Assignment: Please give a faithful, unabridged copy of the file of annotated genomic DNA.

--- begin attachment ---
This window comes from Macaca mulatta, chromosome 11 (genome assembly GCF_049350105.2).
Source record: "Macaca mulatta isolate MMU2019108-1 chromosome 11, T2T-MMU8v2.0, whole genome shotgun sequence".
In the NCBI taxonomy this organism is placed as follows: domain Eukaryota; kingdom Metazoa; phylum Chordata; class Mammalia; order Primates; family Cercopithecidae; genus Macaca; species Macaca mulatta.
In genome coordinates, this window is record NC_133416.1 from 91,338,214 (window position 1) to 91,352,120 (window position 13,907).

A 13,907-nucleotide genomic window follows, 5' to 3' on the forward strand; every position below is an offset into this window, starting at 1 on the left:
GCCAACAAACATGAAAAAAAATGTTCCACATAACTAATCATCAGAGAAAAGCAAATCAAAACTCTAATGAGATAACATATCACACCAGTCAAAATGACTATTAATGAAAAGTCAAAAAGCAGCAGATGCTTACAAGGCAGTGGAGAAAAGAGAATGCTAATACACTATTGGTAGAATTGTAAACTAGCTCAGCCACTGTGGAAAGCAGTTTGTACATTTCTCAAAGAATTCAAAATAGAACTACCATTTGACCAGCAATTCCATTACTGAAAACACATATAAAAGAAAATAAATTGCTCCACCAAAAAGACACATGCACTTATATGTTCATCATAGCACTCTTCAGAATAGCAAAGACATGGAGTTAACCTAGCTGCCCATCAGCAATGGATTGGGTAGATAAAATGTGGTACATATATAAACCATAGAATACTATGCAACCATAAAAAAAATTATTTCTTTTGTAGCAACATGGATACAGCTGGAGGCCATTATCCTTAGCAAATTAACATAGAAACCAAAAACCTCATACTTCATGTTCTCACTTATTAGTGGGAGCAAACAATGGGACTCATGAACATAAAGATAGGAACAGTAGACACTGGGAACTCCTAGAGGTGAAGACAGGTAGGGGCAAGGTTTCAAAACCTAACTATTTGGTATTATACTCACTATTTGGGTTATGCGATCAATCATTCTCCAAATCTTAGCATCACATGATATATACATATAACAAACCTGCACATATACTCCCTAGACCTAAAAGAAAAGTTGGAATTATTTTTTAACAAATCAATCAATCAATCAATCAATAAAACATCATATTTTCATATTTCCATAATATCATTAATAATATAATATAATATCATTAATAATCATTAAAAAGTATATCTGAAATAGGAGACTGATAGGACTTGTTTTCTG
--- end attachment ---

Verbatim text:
This window comes from Macaca mulatta, chromosome 11 (genome assembly GCF_049350105.2).
Source record: "Macaca mulatta isolate MMU2019108-1 chromosome 11, T2T-MMU8v2.0, whole genome shotgun sequence".
In the NCBI taxonomy this organism is placed as follows: domain Eukaryota; kingdom Metazoa; phylum Chordata; class Mammalia; order Primates; family Cercopithecidae; genus Macaca; species Macaca mulatta.
In genome coordinates, this window is record NC_133416.1 from 91,338,214 (window position 1) to 91,352,120 (window position 13,907).

A 13,907-nucleotide genomic window follows, 5' to 3' on the forward strand; every position below is an offset into this window, starting at 1 on the left:
GCCAACAAACATGAAAAAAAATGTTCCACATAACTAATCATCAGAGAAAAGCAAATCAAAACTCTAATGAGATAACATATCACACCAGTCAAAATGACTATTAATGAAAAGTCAAAAAGCAGCAGATGCTTACAAGGCAGTGGAGAAAAGAGAATGCTAATACACTATTGGTAGAATTGTAAACTAGCTCAGCCACTGTGGAAAGCAGTTTGTACATTTCTCAAAGAATTCAAAATAGAACTACCATTTGACCAGCAATTCCATTACTGAAAACACATATAAAAGAAAATAAATTGCTCCACCAAAAAGACACATGCACTTATATGTTCATCATAGCACTCTTCAGAATAGCAAAGACATGGAGTTAACCTAGCTGCCCATCAGCAATGGATTGGGTAGATAAAATGTGGTACATATATAAACCATAGAATACTATGCAACCATAAAAAAAATTATTTCTTTTGTAGCAACATGGATACAGCTGGAGGCCATTATCCTTAGCAAATTAACATAGAAACCAAAAACCTCATACTTCATGTTCTCACTTATTAGTGGGAGCAAACAATGGGACTCATGAACATAAAGATAGGAACAGTAGACACTGGGAACTCCTAGAGGTGAAGACAGGTAGGGGCAAGGTTTCAAAACCTAACTATTTGGTATTATACTCACTATTTGGGTTATGCGATCAATCATTCTCCAAATCTTAGCATCACATGATATATACATATAACAAACCTGCACATATACTCCCTAGACCTAAAAGAAAAGTTGGAATTATTTTTTAACAAATCAATCAATCAATCAATCAATAAAACATCATATTTTCATATTTCCATAATATCATTAATAATATAATATAATATCATTAATAATCATTAAAAAGTATATCTGAAATAGGAGACTGATAGGACTTGTTTTCTG